Accurate diagnosis of pain disorder is somewhat difficult because of the subjective experience of pain is always a psychological phenomenon influenced, wherein the pain itself is not a simple sensory experiences, such as sight and hearing. To that end, decide whether the pain is felt a pain disorder that is classified as somatoform disorder, it is very difficult. However, in some cases can be distinguished clearly how the pain experienced by individuals with somatoform disorders with the pain of individuals who experience pain due to physical problems. Individuals who feel the pain caused by a physical disorder, showing the location of the pain that is experienced with more specific, more detailed in providing sensory description of the pain they experienced, and describes situations where pain is felt sicker or more reduced (Adler et al., in Davidson, Neale, Kring, 2004).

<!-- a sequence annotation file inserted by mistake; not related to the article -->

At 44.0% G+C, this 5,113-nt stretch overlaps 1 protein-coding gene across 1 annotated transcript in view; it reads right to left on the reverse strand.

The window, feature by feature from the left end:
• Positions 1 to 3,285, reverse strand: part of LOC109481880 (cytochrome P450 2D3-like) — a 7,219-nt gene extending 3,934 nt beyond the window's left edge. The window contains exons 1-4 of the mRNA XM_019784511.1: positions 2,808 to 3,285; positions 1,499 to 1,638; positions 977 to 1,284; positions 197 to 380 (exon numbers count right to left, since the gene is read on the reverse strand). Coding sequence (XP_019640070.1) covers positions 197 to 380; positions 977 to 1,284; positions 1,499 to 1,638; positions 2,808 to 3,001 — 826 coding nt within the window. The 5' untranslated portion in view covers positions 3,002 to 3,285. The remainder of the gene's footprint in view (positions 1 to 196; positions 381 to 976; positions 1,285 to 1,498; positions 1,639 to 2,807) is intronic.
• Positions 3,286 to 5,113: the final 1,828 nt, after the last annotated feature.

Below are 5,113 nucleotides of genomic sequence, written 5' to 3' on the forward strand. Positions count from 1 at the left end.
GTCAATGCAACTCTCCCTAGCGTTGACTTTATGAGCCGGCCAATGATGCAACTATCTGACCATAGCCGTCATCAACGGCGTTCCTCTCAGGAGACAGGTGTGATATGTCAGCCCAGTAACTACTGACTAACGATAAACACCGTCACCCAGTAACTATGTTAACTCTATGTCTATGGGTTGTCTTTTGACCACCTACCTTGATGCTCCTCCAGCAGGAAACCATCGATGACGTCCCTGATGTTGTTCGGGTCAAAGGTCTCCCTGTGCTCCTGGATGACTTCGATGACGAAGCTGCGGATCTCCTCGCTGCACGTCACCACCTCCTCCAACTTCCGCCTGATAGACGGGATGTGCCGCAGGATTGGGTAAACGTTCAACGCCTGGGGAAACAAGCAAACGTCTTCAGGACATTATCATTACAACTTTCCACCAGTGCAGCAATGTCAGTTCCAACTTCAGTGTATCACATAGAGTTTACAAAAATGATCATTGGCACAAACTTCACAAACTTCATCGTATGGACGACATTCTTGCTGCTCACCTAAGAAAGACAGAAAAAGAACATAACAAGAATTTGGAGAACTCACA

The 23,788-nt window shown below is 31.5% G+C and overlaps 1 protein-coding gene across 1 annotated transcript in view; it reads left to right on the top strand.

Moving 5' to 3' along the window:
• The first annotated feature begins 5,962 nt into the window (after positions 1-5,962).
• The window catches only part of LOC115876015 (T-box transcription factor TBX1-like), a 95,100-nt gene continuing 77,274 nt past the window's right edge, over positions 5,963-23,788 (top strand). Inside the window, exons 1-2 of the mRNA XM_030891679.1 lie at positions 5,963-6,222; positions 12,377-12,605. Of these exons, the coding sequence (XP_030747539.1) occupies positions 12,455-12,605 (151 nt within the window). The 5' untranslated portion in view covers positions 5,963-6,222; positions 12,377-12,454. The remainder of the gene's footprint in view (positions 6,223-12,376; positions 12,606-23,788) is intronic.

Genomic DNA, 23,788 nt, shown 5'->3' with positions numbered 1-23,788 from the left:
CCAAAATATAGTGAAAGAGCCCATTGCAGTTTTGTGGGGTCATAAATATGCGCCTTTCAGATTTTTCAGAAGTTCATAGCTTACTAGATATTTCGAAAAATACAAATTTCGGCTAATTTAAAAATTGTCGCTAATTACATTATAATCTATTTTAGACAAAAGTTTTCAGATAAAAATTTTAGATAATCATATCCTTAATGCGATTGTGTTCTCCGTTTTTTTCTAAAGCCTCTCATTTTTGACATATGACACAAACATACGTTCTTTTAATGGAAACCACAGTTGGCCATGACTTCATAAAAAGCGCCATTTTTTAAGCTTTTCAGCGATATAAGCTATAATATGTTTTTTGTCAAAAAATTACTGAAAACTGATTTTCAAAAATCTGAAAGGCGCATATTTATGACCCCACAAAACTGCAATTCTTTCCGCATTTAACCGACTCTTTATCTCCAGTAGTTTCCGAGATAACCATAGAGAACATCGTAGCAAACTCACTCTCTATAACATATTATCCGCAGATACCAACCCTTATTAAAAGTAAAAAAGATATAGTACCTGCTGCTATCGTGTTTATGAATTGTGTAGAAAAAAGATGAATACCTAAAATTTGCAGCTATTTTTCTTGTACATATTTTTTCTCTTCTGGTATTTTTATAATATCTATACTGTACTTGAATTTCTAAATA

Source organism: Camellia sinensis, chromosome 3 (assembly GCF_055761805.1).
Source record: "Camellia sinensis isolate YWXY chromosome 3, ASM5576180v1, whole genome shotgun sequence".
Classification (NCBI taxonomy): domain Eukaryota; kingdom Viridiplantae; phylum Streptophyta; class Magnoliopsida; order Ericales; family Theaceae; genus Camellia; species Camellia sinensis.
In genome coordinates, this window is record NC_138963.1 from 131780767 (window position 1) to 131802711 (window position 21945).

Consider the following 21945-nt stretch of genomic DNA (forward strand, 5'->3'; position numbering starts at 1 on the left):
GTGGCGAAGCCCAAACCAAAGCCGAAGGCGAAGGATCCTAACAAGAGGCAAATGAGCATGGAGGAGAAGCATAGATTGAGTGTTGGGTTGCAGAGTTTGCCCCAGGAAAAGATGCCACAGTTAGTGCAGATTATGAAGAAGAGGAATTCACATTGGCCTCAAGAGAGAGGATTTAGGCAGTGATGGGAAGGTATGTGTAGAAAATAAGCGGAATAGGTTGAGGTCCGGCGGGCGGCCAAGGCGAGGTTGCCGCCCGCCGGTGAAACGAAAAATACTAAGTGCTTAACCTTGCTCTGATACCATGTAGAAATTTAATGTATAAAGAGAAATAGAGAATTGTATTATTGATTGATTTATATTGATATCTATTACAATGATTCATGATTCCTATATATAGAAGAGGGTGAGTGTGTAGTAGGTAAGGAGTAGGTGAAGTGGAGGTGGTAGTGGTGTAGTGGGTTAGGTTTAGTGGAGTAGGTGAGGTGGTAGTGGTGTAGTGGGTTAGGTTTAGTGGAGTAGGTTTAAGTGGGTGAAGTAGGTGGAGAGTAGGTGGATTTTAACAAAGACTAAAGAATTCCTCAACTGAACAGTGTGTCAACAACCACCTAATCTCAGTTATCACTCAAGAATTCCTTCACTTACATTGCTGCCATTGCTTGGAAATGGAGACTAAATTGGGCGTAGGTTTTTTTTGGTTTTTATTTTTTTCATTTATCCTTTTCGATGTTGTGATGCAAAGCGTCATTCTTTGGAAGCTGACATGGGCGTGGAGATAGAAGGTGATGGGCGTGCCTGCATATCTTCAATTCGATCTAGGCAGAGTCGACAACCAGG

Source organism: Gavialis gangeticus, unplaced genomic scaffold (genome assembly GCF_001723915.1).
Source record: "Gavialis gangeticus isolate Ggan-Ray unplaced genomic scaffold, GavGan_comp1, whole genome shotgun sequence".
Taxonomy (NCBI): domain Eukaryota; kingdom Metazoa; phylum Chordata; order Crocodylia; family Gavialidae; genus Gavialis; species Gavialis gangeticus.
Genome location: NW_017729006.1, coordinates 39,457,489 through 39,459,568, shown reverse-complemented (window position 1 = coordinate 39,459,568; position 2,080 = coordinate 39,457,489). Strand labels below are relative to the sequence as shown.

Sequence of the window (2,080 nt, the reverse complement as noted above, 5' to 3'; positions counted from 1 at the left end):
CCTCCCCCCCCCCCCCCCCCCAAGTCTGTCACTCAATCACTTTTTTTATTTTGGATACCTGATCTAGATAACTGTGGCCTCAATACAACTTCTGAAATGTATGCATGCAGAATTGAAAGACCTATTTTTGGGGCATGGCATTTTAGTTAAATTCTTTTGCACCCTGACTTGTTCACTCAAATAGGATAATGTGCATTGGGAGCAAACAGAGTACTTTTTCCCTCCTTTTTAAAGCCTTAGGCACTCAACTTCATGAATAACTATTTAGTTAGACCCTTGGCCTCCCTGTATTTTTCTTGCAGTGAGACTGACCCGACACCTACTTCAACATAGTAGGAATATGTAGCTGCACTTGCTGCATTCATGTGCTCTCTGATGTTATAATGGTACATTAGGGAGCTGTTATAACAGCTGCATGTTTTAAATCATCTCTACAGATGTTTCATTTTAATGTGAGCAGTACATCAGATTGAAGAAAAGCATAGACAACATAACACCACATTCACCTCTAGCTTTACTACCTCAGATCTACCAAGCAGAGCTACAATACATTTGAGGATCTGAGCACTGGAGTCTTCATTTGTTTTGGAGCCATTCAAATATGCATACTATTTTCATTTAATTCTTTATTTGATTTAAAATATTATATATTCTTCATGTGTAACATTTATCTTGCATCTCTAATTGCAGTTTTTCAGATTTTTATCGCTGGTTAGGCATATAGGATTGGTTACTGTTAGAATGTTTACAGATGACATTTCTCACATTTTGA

Hypochondriasis is a somatoform disorder in which individuals overwhelmed with fear of having a serious disease which is quite repetitive though of medical certainty to the contrary, that he was fine. The disorder usually begins in early adolescence and tend to continue. Individuals who experience this is usually the consumers who frequently use health services; sometimes they assume their doctors are incompetent and do not care (Pershing et al., in Davidson, Neale, Kring, 2004). In theory stated that they were overreacting to the physical sensations are common and minor disturbances, such as an irregular heartbeat, sweating, coughing that sometimes occurs, pain, abdominal pain, as evidence of their belief. Hypochondriasis often coincided with anxiety and mood disorders.